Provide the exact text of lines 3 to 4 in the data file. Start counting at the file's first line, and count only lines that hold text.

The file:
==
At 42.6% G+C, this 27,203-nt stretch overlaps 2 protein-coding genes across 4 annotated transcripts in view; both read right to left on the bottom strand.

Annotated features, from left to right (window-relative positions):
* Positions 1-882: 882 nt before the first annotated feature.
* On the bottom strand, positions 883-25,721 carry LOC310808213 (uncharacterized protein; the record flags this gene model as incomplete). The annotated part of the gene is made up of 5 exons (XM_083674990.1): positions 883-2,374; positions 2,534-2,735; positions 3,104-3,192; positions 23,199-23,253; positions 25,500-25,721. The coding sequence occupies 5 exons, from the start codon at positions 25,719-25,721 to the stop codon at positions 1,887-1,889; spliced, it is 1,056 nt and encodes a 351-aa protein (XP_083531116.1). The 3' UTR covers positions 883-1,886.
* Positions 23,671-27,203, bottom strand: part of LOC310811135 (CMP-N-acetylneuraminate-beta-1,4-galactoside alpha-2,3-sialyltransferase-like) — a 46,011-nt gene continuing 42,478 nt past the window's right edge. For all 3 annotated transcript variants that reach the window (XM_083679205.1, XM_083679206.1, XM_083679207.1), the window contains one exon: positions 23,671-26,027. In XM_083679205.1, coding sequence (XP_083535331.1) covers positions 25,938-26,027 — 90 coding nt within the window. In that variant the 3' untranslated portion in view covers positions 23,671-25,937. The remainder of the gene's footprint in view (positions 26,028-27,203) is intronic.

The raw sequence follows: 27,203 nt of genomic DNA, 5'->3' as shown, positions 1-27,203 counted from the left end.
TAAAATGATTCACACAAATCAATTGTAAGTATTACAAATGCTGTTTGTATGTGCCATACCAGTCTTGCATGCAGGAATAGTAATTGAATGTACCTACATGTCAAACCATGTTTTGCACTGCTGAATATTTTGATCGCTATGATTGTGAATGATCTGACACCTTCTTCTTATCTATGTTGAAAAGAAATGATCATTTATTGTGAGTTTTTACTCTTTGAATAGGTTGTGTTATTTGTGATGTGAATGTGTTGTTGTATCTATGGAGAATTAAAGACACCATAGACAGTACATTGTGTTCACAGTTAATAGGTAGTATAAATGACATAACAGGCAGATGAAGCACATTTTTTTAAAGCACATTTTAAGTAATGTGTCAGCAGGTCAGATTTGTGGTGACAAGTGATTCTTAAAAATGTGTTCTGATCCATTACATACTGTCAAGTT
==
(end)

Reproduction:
* Positions 1-882: 882 nt before the first annotated feature.
* On the bottom strand, positions 883-25,721 carry LOC310808213 (uncharacterized protein; the record flags this gene model as incomplete). The annotated part of the gene is made up of 5 exons (XM_083674990.1): positions 883-2,374; positions 2,534-2,735; positions 3,104-3,192; positions 23,199-23,253; positions 25,500-25,721. The coding sequence occupies 5 exons, from the start codon at positions 25,719-25,721 to the stop codon at positions 1,887-1,889; spliced, it is 1,056 nt and encodes a 351-aa protein (XP_083531116.1). The 3' UTR covers positions 883-1,886.